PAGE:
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HomeAustraliaWhy Kagiso Rabada being cleared is great for Test cricket

Why Kagiso Rabada being cleared is great for Test cricket



Last Updated on 6 years by Charbel Coorey

Kagiso Rabada has been cleared. Common sense has prevailed. The ongoing Test series between South Africa and Australia, beautifully poised at 1-1, no longer feels ruined.

The decision to overturn Kagiso Rabada’s ban is not only good for this series, but good for Test cricket. For me, as an Australian, it’s not just about this series – the bigger picture needs to be looked at.

Test cricket is battling like it has never battled before. It is plodding along, passing aimlessly in the passing eye of the younger generation and commercially-minded administrators. In the world of T20 and commercialization, Test cricket in the present is often ignored, and its future constantly questioned. What Test cricket needs is PASSION, and KG has it in spades, and the ICC wanted him banned over some send offs. KG has fans watching and talking about Test cricket, with the IPL just weeks away. Unthinkable, right?

I bet you that kids are running to stadiums and their TV screens to watch KG bowl. In the years ahead, more kids will want to be just like KG, dominating Test cricket, in the world of IPL, BBL and the like. KG is the fire that Test cricket needs to keep burning. He has people interested. Please, stop picking on him for things many other cricketers do.

Which of these predictions do you think will come true?

I’m in no way condoning any bad behaviour, but intimidation and fire from a fast bowler should never be punished. The best fast bowlers in history all had fire in the belly. As a fast bowler, your job is not to be nice. Your job is to be aggressive, get in the face of the opposition, especially if the opposition are the masters at doing it themselves.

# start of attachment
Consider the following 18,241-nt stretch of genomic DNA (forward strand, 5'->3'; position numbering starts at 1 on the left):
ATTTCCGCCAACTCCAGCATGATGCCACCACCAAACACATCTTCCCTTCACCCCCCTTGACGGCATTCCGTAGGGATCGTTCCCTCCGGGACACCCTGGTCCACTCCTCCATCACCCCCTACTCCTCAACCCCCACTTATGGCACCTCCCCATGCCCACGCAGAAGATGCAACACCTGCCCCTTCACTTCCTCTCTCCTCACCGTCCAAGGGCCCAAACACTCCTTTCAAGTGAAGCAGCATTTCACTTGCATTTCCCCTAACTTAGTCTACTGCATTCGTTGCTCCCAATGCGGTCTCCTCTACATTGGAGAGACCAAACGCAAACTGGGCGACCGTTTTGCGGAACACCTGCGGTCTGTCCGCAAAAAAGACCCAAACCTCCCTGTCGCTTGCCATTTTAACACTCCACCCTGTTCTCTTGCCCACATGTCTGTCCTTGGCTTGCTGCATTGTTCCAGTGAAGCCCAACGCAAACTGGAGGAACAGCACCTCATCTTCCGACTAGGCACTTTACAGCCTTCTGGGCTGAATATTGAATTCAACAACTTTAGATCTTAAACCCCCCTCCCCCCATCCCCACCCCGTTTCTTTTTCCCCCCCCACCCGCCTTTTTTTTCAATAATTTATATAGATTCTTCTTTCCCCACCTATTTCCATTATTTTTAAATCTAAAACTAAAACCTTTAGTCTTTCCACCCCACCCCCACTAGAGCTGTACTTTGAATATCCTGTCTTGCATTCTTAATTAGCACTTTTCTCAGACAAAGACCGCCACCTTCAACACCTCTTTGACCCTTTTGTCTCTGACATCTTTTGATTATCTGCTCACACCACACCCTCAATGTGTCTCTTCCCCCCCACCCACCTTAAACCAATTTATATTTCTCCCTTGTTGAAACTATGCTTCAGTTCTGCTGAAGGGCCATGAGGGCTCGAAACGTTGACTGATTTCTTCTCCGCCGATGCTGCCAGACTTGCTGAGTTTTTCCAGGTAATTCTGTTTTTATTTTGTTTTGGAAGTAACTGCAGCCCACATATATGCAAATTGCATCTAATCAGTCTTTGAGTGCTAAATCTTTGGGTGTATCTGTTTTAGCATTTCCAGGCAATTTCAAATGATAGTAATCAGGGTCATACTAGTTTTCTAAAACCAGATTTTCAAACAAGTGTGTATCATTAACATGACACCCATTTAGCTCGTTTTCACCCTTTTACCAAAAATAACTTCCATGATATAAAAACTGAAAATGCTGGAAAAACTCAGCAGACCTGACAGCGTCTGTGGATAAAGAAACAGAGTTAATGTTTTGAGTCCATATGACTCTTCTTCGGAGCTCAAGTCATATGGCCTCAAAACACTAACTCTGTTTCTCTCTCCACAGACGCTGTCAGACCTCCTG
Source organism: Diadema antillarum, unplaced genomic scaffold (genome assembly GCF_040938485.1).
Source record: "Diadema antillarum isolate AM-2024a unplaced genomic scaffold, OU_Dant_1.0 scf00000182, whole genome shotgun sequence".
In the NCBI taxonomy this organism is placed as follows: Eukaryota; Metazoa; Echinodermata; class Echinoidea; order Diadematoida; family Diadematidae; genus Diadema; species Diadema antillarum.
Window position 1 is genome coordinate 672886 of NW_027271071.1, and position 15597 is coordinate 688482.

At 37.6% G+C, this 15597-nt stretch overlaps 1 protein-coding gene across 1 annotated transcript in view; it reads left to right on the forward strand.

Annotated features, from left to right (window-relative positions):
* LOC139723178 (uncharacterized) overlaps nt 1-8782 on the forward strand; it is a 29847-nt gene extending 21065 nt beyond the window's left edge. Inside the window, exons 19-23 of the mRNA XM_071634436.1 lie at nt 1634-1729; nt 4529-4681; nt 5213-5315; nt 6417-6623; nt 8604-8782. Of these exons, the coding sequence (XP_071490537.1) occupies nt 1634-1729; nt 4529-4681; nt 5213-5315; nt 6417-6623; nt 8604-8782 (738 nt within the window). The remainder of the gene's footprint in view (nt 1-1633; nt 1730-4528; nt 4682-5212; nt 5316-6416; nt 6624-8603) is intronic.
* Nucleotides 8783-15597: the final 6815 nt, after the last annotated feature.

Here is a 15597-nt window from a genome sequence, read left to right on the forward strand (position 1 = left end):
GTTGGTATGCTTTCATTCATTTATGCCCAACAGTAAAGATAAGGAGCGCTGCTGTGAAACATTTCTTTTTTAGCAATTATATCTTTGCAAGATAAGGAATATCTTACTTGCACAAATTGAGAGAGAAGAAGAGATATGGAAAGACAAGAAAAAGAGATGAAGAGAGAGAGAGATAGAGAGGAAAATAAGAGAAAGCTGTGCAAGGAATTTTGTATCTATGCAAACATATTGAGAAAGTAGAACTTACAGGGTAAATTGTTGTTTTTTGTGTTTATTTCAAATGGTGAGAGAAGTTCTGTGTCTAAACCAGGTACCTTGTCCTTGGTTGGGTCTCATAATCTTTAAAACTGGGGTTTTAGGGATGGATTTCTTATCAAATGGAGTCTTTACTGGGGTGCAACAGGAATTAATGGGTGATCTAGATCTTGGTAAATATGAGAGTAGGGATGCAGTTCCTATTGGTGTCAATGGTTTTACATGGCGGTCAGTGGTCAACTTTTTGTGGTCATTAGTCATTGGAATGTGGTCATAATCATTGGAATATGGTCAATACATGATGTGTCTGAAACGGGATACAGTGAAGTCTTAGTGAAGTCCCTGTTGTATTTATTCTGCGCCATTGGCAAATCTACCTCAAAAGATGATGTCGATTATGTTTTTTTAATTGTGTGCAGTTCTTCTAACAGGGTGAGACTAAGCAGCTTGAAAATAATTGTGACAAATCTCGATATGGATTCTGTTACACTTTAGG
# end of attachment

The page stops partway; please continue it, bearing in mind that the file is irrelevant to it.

The best fast bowlers to ever play the game all had the aggression needed to succeed at Test level. Sure, things got out of hand at times, but overreactions like we’ve had with KG is not the solution. Dennis Lillee, one of the finest ever to play the game, had the intelligence, quality and belief, all stemming from his mindset that he is better than the batsman, thanks to his aggressive, in your face attitude. His fight with Javed Miandad was a hell of a lot worse than what KG is doing now, so perspective needs to be taken. The West Indian pace attack of the 1970s and 1980s was frightening – were they nice? Absolutely not. Were they in your face? Most certainly yes. It’s why they were so successful.

Surely the smallest, accidental shoulder nudge is not the same as this in 1981-82

Even the modern day greats fill the same quota. Glenn McGrath, a magnificent man off the field, was aggressive on the field, and the snowflake-like cricketing world today would have severely frowned upon him. And let’s not forget the great Dale Steyn. Those eyes. The aggression. I’m sure you can think of many others too. It’s Test cricket!

Glenn McGrath engages the great Sachin Tendulkar…

Kevin Pietersen summed things up brilliantly in a recent tweet: 

Test cricket is the toughest form of cricket, and I’m sorry, but Kagiso Rabada even getting charged for what he did is total rubbish. What Shakib Al Hasan and Bangladesh did last Friday against Sri Lanka was much worse, yet not much was spoken about it, and they got away with a slap of the wrist.

It’s time to stop picking on KG, and rather appreciate his brilliance and what he’s doing for our game. This kid has the potential to be an all-time great, as he is the burst of energy the flailing game of Test cricket needs. We can now focus properly on what matters – the third Test, which promises to be a beauty. KG is part of it, to the benefit of the beautiful game that is Test cricket!

Today is a good day.


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Charbel Coorey
Charbel Cooreyhttps://cricblog.net
Charbel is the owner & founder of cricblog.net, based in Sydney, Australia. He started the website to fulfill his love for the game of cricket. Charbel has been featured on other publications including OP India, Times of India, and The Roar, among others. He is also a keen fantasy sports player. Charbel has also had the privilege of interviewing cricketers on the CricBlog TV YouTube channel, including James Neesham, Rassie van der Dussen, Andrew Tye, Shreyas Gopal, Jaydev Unadkat and Saurabh Netravalkar: https://www.youtube.com/@cricblogtv For any story tips or questions, you can contact Charbel at charbelcoorey@cricblog.net.

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